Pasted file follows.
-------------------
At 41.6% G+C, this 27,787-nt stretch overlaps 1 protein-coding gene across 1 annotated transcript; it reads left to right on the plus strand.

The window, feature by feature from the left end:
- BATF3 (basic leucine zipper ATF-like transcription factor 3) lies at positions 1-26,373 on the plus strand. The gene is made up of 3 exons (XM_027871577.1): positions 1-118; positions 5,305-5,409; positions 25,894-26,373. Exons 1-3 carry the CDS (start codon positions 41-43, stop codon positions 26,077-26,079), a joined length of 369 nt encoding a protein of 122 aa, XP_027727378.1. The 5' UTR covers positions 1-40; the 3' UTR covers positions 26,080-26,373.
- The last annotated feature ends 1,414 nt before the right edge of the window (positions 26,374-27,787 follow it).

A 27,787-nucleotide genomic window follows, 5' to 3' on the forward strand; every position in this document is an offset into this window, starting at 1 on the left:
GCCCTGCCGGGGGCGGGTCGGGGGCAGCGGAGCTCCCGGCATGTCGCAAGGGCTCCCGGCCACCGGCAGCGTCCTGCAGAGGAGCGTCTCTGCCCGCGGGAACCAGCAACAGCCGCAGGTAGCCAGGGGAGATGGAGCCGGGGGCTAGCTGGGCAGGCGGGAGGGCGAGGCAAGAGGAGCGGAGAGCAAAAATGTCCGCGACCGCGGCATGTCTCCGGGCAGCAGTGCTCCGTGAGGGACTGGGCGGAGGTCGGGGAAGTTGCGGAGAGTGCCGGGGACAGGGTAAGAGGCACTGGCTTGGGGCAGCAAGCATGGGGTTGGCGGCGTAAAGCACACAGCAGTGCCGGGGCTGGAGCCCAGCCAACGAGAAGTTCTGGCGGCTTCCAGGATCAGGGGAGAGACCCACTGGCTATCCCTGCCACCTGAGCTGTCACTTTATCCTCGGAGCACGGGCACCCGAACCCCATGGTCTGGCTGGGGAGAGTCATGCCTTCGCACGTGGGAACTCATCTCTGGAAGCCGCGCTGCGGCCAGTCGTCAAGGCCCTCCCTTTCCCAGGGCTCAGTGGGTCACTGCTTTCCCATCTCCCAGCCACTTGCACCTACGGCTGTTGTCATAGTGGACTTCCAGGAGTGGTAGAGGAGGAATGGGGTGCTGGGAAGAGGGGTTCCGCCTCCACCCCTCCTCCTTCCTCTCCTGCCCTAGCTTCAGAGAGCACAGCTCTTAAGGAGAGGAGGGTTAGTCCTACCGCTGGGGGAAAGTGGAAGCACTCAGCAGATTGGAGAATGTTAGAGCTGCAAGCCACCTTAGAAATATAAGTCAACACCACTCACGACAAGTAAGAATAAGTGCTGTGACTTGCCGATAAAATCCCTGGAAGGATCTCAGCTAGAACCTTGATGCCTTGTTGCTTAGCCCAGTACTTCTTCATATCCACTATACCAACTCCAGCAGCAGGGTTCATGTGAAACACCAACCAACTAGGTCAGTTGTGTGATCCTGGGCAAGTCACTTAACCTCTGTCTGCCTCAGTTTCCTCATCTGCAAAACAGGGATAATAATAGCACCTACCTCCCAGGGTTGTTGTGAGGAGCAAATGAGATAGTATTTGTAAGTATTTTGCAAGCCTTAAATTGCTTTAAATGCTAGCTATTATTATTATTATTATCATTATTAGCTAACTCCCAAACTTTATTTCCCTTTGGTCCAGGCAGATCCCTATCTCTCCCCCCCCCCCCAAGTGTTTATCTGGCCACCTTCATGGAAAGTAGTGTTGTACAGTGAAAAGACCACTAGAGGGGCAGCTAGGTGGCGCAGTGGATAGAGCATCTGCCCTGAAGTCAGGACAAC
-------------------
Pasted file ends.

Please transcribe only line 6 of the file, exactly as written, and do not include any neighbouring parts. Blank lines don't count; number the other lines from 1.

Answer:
GCCCTGCCGGGGGCGGGTCGGGGGCAGCGGAGCTCCCGGCATGTCGCAAGGGCTCCCGGCCACCGGCAGCGTCCTGCAGAGGAGCGTCTCTGCCCGCGGGAACCAGCAACAGCCGCAGGTAGCCAGGGGAGATGGAGCCGGGGGCTAGCTGGGCAGGCGGGAGGGCGAGGCAAGAGGAGCGGAGAGCAAAAATGTCCGCGACCGCGGCATGTCTCCGGGCAGCAGTGCTCCGTGAGGGACTGGGCGGAGGTCGGGGAAGTTGCGGAGAGTGCCGGGGACAGGGTAAGAGGCACTGGCTTGGGGCAGCAAGCATGGGGTTGGCGGCGTAAAGCACACAGCAGTGCCGGGGCTGGAGCCCAGCCAACGAGAAGTTCTGGCGGCTTCCAGGATCAGGGGAGAGACCCACTGGCTATCCCTGCCACCTGAGCTGTCACTTTATCCTCGGAGCACGGGCACCCGAACCCCATGGTCTGGCTGGGGAGAGTCATGCCTTCGCACGTGGGAACTCATCTCTGGAAGCCGCGCTGCGGCCAGTCGTCAAGGCCCTCCCTTTCCCAGGGCTCAGTGGGTCACTGCTTTCCCATCTCCCAGCCACTTGCACCTACGGCTGTTGTCATAGTGGACTTCCAGGAGTGGTAGAGGAGGAATGGGGTGCTGGGAAGAGGGGTTCCGCCTCCACCCCTCCTCCTTCCTCTCCTGCCCTAGCTTCAGAGAGCACAGCTCTTAAGGAGAGGAGGGTTAGTCCTACCGCTGGGGGAAAGTGGAAGCACTCAGCAGATTGGAGAATGTTAGAGCTGCAAGCCACCTTAGAAATATAAGTCAACACCACTCACGACAAGTAAGAATAAGTGCTGTGACTTGCCGATAAAATCCCTGGAAGGATCTCAGCTAGAACCTTGATGCCTTGTTGCTTAGCCCAGTACTTCTTCATATCCACTATACCAACTCCAGCAGCAGGGTTCATGTGAAACACCAACCAACTAGGTCAGTTGTGTGATCCTGGGCAAGTCACTTAACCTCTGTCTGCCTCAGTTTCCTCATCTGCAAAACAGGGATAATAATAGCACCTACCTCCCAGGGTTGTTGTGAGGAGCAAATGAGATAGTATTTGTAAGTATTTTGCAAGCCTTAAATTGCTTTAAATGCTAGCTATTATTATTATTATTATCATTATTAGCTAACTCCCAAACTTTATTTCCCTTTGGTCCAGGCAGATCCCTATCTCTCCCCCCCCCCCCAAGTGTTTATCTGGCCACCTTCATGGAAAGTAGTGTTGTACAGTGAAAAGACCACTAGAGGGGCAGCTAGGTGGCGCAGTGGATAGAGCATCTGCCCTGAAGTCAGGACAAC